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Bicycle Safety Guidelines



Bicycles are legal vehicles – and so have the right to share the road with motor vehicles. However, this right carries an obligation to be responsible, ride courteously and obey all laws.

LOC believes bicycle safety to be a serious matter and we expect our members to share in that commitment. Following these guidelines, as well as using common sense while cycling, should help minimize any potential problems or accidents.

Helmets are required. You must wear one at all times while riding a bicycle at any LOC event.

Obey all traffic regulations, signs and signals as if you were driving a car.

Ride with the flow of traffic. Ride in single file on busy roads. Larger groups should split into smaller units of 4 to 5 leaving a gap of at least 50m between each group to allow vehicles to pass more easily. When riding two abreast on quiet roads, be vigilant and drop back into single file when a vehicle approaches.

Share the roadway. Use the paved shoulder if available. Otherwise, ride within one meter from the edge of the pavement. Watch for and avoid drains and other potential hazards.

Ride in control. Keep several bike lengths between you and other cyclists. Maintain a safe speed, ride in a straight line and leave at least 50m between bikes while riding down steep hills.

Ride predictably. Communicate your intentions verbally and/or by hand signals. Call loudly (e.g. “on your left”) when passing. Hold out the back of your hand and yell “stopping” when you are about to brake.

Ride defensively. Make eye contact with drivers. Wave and wait for their acknowledgement.

Ride safely. Never tell someone that it is safe to do something. Never call out “CLEAR” as an invitation for other cyclists to enter an intersection or turn on a road. Make your own independent decision.

Be Aware. Always know what is going on around you. Always be able to see and hear clearly. Use a mirror and warn others of apparent dangers such as calling out “car back” when seeing vehicles coming from behind. Watch for cars coming out of driveways, overtaking you in the lane, and pulling out of side streets. Remember, the driver is USUALLY not on the lookout for cyclists.

Watch for road surface hazards. Be exceptionally careful of potholes, railroad crossings, bridges, gravel, drainage grates, wet metal, painted surfaces, and assorted debris.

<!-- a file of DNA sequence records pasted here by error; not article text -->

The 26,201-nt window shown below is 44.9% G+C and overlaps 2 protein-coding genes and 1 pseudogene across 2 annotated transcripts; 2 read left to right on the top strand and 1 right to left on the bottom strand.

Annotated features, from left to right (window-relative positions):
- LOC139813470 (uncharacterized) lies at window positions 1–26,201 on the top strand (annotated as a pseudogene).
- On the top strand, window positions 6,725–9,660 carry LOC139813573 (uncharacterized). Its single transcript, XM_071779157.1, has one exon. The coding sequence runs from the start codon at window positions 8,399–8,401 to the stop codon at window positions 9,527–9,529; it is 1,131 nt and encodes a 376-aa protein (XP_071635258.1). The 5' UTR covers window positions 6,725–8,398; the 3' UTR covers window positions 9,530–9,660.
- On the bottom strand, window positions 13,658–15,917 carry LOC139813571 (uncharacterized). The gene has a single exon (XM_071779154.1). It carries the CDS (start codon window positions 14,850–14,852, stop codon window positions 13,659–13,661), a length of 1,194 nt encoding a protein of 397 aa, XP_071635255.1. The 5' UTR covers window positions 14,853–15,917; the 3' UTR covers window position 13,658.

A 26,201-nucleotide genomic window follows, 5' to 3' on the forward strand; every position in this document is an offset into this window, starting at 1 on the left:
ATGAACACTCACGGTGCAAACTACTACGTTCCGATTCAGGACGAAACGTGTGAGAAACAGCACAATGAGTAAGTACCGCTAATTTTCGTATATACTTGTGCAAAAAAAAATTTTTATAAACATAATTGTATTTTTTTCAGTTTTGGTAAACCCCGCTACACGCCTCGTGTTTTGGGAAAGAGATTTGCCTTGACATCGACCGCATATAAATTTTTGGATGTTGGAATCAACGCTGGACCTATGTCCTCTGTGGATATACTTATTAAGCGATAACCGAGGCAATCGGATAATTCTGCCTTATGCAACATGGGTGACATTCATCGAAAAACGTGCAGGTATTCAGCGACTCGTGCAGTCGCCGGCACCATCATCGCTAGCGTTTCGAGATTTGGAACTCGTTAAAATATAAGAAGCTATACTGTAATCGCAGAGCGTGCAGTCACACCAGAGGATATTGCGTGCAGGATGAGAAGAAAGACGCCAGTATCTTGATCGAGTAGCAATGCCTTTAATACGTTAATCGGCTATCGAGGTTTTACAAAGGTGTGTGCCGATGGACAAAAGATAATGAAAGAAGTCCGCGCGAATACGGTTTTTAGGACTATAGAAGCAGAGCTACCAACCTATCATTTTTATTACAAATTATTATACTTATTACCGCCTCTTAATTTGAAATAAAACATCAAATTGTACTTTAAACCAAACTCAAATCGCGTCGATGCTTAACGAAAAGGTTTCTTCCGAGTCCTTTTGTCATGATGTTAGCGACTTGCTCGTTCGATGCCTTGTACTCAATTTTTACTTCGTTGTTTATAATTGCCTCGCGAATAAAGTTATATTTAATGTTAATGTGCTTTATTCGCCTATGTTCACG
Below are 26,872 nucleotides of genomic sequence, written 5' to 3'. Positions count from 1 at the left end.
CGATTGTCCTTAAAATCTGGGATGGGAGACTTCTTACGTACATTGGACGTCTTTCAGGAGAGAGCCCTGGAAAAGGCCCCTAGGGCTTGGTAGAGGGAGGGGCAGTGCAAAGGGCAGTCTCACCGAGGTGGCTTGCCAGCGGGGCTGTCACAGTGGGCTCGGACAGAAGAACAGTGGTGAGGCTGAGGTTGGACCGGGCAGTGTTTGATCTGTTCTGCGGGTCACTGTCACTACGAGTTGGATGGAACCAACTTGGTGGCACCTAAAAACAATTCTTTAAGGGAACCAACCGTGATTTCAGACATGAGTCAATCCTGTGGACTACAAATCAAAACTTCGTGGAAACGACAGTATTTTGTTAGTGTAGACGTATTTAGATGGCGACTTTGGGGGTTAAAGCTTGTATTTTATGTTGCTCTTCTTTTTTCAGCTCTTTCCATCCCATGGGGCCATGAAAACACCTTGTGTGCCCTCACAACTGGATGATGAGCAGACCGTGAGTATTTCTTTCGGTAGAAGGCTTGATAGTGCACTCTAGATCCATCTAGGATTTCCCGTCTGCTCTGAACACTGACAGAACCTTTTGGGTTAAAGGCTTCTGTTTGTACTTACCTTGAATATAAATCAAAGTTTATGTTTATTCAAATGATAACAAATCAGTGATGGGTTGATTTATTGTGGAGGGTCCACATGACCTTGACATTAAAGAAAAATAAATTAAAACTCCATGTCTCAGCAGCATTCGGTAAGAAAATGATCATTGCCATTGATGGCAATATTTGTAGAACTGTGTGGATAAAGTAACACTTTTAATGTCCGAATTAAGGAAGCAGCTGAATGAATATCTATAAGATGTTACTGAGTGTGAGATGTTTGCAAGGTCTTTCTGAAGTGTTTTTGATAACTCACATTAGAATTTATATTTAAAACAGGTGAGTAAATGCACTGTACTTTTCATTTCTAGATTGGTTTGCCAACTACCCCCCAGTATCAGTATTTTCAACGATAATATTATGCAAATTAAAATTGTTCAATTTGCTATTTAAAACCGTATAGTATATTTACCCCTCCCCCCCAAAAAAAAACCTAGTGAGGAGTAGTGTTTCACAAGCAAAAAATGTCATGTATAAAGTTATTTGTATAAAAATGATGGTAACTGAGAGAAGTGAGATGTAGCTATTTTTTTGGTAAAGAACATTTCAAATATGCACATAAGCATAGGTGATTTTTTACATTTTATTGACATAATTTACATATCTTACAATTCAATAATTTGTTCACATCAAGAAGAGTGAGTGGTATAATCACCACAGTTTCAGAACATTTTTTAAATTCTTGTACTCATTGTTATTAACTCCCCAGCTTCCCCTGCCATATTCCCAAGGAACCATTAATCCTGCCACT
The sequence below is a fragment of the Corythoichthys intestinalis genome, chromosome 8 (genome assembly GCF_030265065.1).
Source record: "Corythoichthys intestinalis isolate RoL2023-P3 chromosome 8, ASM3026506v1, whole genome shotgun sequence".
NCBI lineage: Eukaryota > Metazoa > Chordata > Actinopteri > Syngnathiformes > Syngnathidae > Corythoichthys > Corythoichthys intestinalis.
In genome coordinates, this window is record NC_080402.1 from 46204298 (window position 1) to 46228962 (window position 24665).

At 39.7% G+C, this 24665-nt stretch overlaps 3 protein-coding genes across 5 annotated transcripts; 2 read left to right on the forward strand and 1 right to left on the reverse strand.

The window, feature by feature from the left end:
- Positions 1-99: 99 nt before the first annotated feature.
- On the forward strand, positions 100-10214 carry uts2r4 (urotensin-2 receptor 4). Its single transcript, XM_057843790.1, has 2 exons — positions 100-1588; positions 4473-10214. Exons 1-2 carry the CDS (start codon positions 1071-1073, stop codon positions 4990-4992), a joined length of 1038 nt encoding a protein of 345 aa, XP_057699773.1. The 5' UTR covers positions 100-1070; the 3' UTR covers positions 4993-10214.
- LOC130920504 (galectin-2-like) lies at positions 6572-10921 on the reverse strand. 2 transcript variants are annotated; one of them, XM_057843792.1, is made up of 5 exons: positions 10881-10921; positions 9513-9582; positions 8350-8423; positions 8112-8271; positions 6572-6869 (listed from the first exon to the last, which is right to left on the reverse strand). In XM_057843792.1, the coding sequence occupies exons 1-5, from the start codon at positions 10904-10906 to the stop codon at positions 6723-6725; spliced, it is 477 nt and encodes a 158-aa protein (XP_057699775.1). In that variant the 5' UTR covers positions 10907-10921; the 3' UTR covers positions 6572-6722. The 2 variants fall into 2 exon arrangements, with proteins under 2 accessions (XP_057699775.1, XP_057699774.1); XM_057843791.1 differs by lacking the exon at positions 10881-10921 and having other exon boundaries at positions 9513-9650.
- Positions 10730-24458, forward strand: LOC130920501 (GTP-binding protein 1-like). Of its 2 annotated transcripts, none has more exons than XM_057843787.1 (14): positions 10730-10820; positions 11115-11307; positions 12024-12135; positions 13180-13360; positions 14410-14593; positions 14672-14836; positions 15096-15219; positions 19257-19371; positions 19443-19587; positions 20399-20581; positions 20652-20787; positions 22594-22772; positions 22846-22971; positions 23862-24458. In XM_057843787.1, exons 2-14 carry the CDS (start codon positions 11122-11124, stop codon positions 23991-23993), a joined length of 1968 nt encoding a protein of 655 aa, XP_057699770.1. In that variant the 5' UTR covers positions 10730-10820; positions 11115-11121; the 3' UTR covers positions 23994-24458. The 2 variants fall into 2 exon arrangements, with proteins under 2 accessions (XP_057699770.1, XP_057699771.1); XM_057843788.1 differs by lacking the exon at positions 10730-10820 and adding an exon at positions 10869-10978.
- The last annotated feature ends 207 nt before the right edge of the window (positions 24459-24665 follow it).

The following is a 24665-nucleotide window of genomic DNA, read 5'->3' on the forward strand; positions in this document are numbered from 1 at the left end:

Use an “Alright Bike”. Ensure that your bike is in proper working order. Keep tires at the proper pressure to avoid “snake bite” flats. Carry a spare tube, pump, patch kit, tire levers and a multi-tool. Make sure your bike is equipped with a bell and mirror, as well as lights especially when riding after dark.


Be highly visible. Wear bright colours like yellow, orange or red. Reflective stripes are excellent if riding after dark. A red rear strobe light and a front white strobe light are highly recommended.

Carry ID, medical card and a cell phone. If you have specific medical problems carry your Medical Alert Bracelet or ensure that someone else you are riding with knows about the issues.

Avoid theft. Never leave any valuables on unattended bikes. Never leave your bike unlocked.

Check behind you. Look in your mirror first and then turn your head to double check before signaling and making the turn.

Be cautious at busy intersections. If you need to cross a road or make a turn in heavy traffic, dismount at a stop, check for traffic, and when safe, walk as a pedestrian to cross.

Never “snake” or zig-zag up a hill. If the slope is too difficult, get off your bike and walk.

Ride safely in the rain. Reduce your speed. Pump your brakes from time to time to ensure they work. Maintain extra distance from other cyclists. Walk non-paved surfaces like metal or wood bridges, wooden pathways, cobblestones, and railroad tracks. Stop riding in heavy rain that impairs your vision or interferes with safe handling of the bicycle. If you hear thunder or see lightening, stop cycling immediately and seek shelter.

Be vigilant on trails. Slow down. Keep several bike lengths between you and other cyclists. Maintain an unobstructed view of your path ahead. Keep an eye out for pedestrians, small children, animals and inexperienced cyclists. Warn following cyclists of any known hazards.

Be aware crossing railroad tracks. Your safest option is to stop and then walk across a track. If you choose to ride, cross at close to a 90-degree angle and avoid entering into the vehicle lane of travel. Assume all wet RR tracks to be dangerous.

Dealing with dogs. If bothered by a dog, dismount at once and keep your bike between you and the animal. Never try to out-race a dog, hit it with your foot or squirt it with your bottle.

Riding in populated areas. Stay alert and ride defensively. Never ride your bike on the sidewalk. Watch for car doors opening, cars pulling into traffic, pedestrians darting into the roadway, etc.

Take care of your physical needs. Drink plenty of water throughout your ride. Always drink often and before you’re thirsty. Carry energy snacks with you and eat before you feel hungry. Create rest stops every 15 km or so to get off the bike and take a stretch. Stop for a leisurely lunch.

Pace Yourself. Listen to your body. Never push yourself beyond your comfort limits. If you do get signals from your body that are unusual or alarming, call (or have someone else call) EMERGENCY 911 right away.

Carpooling. When accepting a car ride to starting point of an LOC same-day event, it is customary to help defray operating costs by paying the driver $5.00 for trips within Lambton County (or within St. Clair County in the U.S.), or $10.00 outside of those counties. Carpooling arrangements including cost sharing payments for multi-day, longer distance trips should be determined by the event leader before departure.

Excerpts used with permission from Rodger and Suzie Knable of "Bike and the Like".